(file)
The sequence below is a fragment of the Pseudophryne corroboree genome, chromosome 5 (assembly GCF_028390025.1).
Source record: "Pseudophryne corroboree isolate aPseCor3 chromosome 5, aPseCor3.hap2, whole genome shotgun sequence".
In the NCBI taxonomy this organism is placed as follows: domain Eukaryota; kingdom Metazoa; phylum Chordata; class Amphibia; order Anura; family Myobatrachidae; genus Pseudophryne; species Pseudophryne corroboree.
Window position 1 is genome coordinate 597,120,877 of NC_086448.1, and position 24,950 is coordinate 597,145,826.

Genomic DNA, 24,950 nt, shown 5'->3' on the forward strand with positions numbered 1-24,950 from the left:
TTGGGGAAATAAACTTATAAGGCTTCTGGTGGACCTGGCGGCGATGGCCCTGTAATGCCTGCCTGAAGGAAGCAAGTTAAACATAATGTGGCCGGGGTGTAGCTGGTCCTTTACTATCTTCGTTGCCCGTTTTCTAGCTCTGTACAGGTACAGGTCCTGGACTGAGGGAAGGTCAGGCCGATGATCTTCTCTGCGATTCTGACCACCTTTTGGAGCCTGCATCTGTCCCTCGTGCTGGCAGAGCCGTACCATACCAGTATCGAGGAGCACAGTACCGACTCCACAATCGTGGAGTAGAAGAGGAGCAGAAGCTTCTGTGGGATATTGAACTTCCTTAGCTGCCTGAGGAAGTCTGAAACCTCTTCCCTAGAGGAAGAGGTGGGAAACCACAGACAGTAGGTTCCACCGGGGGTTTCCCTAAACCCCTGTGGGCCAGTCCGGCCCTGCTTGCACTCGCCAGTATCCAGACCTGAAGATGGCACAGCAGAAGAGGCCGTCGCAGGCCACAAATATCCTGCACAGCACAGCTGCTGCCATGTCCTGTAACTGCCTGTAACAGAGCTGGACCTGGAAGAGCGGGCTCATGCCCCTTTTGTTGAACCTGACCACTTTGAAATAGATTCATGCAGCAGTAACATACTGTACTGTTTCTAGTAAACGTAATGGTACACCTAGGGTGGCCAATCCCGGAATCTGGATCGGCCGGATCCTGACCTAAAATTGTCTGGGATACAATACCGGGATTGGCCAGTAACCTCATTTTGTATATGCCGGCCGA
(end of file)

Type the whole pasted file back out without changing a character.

The sequence below is a fragment of the Pseudophryne corroboree genome, chromosome 5 (assembly GCF_028390025.1).
Source record: "Pseudophryne corroboree isolate aPseCor3 chromosome 5, aPseCor3.hap2, whole genome shotgun sequence".
In the NCBI taxonomy this organism is placed as follows: domain Eukaryota; kingdom Metazoa; phylum Chordata; class Amphibia; order Anura; family Myobatrachidae; genus Pseudophryne; species Pseudophryne corroboree.
Window position 1 is genome coordinate 597,120,877 of NC_086448.1, and position 24,950 is coordinate 597,145,826.

Genomic DNA, 24,950 nt, shown 5'->3' on the forward strand with positions numbered 1-24,950 from the left:
TTGGGGAAATAAACTTATAAGGCTTCTGGTGGACCTGGCGGCGATGGCCCTGTAATGCCTGCCTGAAGGAAGCAAGTTAAACATAATGTGGCCGGGGTGTAGCTGGTCCTTTACTATCTTCGTTGCCCGTTTTCTAGCTCTGTACAGGTACAGGTCCTGGACTGAGGGAAGGTCAGGCCGATGATCTTCTCTGCGATTCTGACCACCTTTTGGAGCCTGCATCTGTCCCTCGTGCTGGCAGAGCCGTACCATACCAGTATCGAGGAGCACAGTACCGACTCCACAATCGTGGAGTAGAAGAGGAGCAGAAGCTTCTGTGGGATATTGAACTTCCTTAGCTGCCTGAGGAAGTCTGAAACCTCTTCCCTAGAGGAAGAGGTGGGAAACCACAGACAGTAGGTTCCACCGGGGGTTTCCCTAAACCCCTGTGGGCCAGTCCGGCCCTGCTTGCACTCGCCAGTATCCAGACCTGAAGATGGCACAGCAGAAGAGGCCGTCGCAGGCCACAAATATCCTGCACAGCACAGCTGCTGCCATGTCCTGTAACTGCCTGTAACAGAGCTGGACCTGGAAGAGCGGGCTCATGCCCCTTTTGTTGAACCTGACCACTTTGAAATAGATTCATGCAGCAGTAACATACTGTACTGTTTCTAGTAAACGTAATGGTACACCTAGGGTGGCCAATCCCGGAATCTGGATCGGCCGGATCCTGACCTAAAATTGTCTGGGATACAATACCGGGATTGGCCAGTAACCTCATTTTGTATATGCCGGCCGA